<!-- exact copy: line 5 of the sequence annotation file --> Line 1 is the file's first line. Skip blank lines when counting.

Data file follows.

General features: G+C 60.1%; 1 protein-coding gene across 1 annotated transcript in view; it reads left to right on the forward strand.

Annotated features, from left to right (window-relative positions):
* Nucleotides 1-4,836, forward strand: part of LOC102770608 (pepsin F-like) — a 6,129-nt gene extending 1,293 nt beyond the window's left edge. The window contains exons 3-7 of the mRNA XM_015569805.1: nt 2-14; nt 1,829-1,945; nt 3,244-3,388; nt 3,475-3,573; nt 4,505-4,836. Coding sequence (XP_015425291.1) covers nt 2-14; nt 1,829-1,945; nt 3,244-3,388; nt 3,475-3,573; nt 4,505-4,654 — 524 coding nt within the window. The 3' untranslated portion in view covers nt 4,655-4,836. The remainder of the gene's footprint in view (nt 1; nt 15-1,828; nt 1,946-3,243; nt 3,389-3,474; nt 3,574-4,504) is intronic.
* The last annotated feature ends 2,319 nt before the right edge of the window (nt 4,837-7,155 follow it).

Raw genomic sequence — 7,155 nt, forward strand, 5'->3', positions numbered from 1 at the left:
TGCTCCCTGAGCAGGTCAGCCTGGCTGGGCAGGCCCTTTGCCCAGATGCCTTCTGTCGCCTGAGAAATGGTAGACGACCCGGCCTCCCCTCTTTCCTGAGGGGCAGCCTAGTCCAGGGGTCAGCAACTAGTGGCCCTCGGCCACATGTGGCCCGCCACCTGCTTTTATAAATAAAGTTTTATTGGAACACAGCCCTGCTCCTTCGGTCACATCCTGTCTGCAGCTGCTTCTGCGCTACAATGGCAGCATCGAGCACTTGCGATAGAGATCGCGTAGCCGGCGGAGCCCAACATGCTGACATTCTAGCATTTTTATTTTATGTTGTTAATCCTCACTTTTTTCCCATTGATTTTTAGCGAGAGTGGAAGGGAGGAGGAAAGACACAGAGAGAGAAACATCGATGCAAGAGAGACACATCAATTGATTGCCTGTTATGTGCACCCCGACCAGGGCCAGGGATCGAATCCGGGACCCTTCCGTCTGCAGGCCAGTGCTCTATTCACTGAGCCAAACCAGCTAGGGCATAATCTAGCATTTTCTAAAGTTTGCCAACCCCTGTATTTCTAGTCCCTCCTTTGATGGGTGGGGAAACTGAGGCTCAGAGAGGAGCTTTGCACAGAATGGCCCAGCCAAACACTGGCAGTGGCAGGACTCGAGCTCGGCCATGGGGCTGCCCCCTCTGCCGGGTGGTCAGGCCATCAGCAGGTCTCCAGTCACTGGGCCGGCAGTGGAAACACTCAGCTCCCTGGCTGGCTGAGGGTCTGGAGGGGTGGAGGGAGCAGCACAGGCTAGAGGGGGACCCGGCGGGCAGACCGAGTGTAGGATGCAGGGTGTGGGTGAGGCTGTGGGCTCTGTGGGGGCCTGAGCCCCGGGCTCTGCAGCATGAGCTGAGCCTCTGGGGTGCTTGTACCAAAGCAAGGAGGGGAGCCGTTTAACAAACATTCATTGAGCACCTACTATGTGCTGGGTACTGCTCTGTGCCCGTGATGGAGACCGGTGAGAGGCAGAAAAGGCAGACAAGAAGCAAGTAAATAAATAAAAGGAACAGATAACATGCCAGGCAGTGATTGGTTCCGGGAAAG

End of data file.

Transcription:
Raw genomic sequence — 7,155 nt, forward strand, 5'->3', positions numbered from 1 at the left: